gop-budget-alternativeHouse Republicans will offer an alternative plan. This too is no ordinary budget. As the opposition party, we believe this moment must be met by offering the American people a different way forward — one based on our belief that America is an exceptional nation, and we want to keep it that way. Our budget applies our country’s enduring first principles to the problems of our day. Rather than attempting to equalize the results of peoples’ lives and micromanaging their affairs, we seek to preserve our system of protecting our natural rights and equalizing opportunity for all. The plan works to accomplish four main goals: 1) fulfill the mission of health and retirement security; 2) control our nation’s debts; 3) put the economy on a path of growth and leadership in the global economy; and 4) preserve the American legacy of leaving the next generation better off.

Under the president’s plan, spending will top $4 trillion this year alone, and consume 28.5% of our nation’s economy. His plan would mean a $1 trillion increase to the already unsustainable spending growth of our nation’s entitlement programs — including a “down payment” toward government-controlled health care and education; a $1.5 trillion tax increase to further shackle the small businesses and investors we rely on to create jobs; a massive increase in energy costs for families via cap and trade. Moreover, the Obama plan would result in an exploding deficit, a doubling of the nation’s debt in five years, and an increase of that debt to more than 82% of our nation’s GDP by the last year of the budget. This approach will ultimately debase our currency and reduce the living standards of the American people.

Posted in 2012, Campaign 2008, Chuck Norton, Obama and Congress Post Inaugration | Leave a Comment »

Senator Stevens walks, prosecutor misconduct. We predicted it months ago. – UPDATED!

Posted by iusbvision on April 1, 2009

We predicted this would happen on December 26 – LINK.

Prosecutors and attorney generals are politicians just like anyone else and if ruining someone gets you a chance to advance there is every incentive to do it. To get that conviction prosecutors and police and even the FBI are pressured, or in some cases all to willing to break the law in order to get that conviction, whether the accused is actually guilty or not.

As we told you on January 28 (LINK) one of the FBI agents in the case had a sexual relationship with a chief witness and they leaked to him secret grand jury testimony of other witnesses in order to “help” his testimony against Senator Stevens. The prosecutors were aware of it and decided that the judge and the defense didn’t need to know it.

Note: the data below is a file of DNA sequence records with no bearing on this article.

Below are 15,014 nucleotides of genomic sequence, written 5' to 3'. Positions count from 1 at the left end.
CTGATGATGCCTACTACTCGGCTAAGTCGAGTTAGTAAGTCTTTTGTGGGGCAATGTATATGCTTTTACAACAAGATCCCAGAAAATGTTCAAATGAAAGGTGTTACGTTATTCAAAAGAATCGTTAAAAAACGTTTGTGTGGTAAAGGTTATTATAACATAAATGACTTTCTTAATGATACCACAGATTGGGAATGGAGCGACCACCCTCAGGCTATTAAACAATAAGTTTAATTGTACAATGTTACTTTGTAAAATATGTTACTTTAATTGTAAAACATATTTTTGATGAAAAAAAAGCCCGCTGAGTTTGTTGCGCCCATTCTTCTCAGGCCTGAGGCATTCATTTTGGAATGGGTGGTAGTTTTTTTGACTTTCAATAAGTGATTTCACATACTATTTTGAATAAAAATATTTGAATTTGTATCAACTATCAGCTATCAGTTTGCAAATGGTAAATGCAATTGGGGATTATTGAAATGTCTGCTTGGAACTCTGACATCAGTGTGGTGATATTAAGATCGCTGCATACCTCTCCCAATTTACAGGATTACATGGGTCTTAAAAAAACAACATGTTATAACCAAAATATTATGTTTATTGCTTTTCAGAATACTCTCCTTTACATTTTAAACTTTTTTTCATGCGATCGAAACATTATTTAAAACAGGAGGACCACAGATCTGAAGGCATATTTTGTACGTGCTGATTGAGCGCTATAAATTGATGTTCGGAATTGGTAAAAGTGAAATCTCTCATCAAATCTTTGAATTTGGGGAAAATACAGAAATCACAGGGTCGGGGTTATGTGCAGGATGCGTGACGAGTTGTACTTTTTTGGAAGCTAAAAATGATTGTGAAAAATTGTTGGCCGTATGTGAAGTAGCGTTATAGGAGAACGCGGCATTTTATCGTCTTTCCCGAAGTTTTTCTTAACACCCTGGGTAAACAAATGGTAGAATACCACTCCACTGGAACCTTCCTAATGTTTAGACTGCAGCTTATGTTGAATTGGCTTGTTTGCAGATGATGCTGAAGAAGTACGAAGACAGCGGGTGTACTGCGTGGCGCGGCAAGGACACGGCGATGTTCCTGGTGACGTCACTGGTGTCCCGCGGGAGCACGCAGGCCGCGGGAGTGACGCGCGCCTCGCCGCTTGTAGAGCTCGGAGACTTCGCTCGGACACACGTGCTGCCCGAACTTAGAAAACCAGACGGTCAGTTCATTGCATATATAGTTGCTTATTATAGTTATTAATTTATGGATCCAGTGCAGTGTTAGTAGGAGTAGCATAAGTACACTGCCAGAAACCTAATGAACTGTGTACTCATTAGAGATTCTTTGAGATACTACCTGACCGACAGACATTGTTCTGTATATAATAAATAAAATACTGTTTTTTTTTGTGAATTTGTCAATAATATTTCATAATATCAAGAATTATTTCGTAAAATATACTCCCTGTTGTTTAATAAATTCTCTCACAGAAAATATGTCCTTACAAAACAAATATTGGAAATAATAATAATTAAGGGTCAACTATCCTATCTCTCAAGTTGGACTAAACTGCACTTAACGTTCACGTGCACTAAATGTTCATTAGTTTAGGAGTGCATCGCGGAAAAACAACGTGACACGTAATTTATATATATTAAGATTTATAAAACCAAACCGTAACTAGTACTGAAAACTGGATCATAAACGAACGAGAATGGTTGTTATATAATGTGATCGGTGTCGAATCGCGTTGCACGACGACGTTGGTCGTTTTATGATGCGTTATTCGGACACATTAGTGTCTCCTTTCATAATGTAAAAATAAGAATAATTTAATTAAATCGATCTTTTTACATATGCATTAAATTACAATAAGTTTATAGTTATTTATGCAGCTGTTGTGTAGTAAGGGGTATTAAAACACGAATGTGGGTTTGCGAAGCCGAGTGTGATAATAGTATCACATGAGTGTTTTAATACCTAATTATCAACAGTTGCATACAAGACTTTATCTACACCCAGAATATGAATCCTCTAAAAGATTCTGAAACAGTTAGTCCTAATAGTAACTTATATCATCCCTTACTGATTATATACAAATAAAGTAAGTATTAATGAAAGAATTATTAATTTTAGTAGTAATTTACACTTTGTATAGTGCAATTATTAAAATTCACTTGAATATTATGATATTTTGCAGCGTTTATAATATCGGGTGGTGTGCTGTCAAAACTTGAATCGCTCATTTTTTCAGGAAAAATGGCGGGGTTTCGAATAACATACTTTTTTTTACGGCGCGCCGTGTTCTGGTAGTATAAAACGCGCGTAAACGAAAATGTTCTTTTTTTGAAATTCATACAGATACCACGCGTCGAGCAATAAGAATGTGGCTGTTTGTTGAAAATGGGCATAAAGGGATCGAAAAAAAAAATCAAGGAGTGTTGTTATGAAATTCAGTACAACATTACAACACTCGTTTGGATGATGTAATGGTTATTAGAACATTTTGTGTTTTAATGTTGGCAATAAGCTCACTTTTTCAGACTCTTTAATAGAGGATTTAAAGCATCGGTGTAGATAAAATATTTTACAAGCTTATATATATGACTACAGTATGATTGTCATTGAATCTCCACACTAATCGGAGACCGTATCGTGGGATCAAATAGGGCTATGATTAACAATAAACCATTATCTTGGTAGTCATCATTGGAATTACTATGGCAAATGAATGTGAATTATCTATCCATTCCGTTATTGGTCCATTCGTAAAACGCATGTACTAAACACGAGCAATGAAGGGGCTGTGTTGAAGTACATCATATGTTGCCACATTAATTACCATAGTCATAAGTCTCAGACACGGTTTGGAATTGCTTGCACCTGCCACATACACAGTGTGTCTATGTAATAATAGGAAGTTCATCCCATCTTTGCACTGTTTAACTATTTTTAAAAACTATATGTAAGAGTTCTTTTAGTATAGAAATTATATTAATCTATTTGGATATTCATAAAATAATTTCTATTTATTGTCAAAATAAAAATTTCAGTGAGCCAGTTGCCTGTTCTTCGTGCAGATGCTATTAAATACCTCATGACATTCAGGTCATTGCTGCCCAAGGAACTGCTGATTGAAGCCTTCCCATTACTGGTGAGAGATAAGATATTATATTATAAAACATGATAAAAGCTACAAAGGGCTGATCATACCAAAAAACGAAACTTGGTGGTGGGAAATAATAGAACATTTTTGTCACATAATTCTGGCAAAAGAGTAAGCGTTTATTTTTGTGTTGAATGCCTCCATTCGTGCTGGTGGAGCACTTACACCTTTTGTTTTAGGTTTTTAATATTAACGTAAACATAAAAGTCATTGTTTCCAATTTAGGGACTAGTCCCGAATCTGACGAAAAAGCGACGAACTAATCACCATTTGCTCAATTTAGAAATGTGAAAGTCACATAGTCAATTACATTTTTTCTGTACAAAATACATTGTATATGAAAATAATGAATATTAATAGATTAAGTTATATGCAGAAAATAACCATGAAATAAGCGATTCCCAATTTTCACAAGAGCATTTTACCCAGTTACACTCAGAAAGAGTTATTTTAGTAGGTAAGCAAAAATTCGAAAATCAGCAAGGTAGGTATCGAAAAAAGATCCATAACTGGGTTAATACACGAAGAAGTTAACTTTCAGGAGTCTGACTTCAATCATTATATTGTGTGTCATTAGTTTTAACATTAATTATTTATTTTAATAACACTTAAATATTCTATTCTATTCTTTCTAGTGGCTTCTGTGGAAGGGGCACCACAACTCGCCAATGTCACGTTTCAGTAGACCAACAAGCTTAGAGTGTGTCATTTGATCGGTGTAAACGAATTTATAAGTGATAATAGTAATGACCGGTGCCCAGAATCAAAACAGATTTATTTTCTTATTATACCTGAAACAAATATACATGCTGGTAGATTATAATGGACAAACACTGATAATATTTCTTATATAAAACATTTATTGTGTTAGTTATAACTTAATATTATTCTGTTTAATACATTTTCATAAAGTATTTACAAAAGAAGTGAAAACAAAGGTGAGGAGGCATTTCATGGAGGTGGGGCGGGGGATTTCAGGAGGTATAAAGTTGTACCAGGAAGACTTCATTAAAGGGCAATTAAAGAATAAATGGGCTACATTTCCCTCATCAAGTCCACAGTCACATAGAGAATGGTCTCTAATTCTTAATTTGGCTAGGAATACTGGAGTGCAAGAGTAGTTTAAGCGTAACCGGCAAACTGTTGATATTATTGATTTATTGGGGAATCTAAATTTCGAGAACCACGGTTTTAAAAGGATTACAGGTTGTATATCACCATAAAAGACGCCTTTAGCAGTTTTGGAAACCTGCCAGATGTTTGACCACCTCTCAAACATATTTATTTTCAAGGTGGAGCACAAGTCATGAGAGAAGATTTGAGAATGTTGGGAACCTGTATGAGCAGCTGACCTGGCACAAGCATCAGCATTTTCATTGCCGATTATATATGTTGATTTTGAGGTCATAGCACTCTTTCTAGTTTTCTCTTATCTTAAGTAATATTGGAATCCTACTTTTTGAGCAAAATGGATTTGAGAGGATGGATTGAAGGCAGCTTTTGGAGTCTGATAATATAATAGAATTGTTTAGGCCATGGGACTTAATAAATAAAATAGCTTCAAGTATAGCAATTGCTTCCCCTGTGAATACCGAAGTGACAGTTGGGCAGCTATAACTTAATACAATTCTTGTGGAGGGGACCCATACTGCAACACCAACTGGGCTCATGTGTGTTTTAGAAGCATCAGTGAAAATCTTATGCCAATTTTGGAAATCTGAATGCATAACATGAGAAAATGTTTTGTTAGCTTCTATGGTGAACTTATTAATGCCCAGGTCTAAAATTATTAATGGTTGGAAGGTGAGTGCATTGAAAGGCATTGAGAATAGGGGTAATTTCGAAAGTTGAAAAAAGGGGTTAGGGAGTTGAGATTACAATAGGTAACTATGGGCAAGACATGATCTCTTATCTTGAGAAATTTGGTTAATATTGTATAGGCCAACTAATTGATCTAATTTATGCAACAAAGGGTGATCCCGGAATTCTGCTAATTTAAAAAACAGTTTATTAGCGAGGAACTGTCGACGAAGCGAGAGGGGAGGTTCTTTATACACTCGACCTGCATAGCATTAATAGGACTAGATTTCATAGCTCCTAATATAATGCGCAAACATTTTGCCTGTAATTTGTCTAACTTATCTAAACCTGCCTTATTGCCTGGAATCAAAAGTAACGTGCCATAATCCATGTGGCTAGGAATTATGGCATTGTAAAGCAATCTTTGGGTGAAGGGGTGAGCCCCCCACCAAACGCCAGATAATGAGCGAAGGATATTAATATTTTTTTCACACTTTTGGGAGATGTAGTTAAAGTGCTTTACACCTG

As we reported Feb. 19 (LINK) the judge cited prosecutors in contempt of court for repeatedly violating the judges orders and the Justice Department finally removed the prosecutors from the case.

March 24 (LINK) we reported to you another case study in prosecutor misconduct from the Heritage Foundation.

Today’s news from Al-Reuters:

WASHINGTON (Reuters) – The U.S. Justice Department on Wednesday moved to dismiss charges against former Alaskan Senator Ted Stevens amid accusations of prosecutorial misconduct, according to a motion filed in federal court.

Stevens, a Republican who served longer than any other U.S. senator before losing a November re-election race, was convicted in October of seven counts of lying on a Senate disclosure form to conceal $250,000 in gifts and home renovations from an oil industry executive and other friends.

Allegations of prosecutorial misconduct have delayed his sentencing.

U.S. Attorney General Eric Holder reviewed the case himself and decided not to continue to defend the conviction in the face of questions about prosecutors” actions, National Public Radio reported on its website.

As our society continues to decline, lose its morals, history, and traditions the result is more and more lawlessness even from those most entrusted with it.

UPDATE – Ed Morrissey at comments HERE.

UPDATE IIA former US Attorney in Alaska has been trying to get the press to report the prosecutorial misconduct more, but he says that just would not listen (LINK):

Wev Shea, another former U.S. attorney for Alaska, said Wednesday he’s been trying for months to call attention to what he calls the corrupt prosecution of Stevens, but only got a forum for his views on the Alaska Dispatch blog and the Mike Porcaro radio show.

“I think the media coverage was totally disgraceful,” Shea said. “I am outraged and I am really frustrated.”

He said the Stevens case involves “the worst prosecutorial misconduct I’ve ever seen.” He said the FBI agents and prosecutors who did wrong should be fired, “and a close look should be made at prosecuting them.”

Posted in Chuck Norton, Government Gone Wild, Palin Truth Squad | Leave a Comment »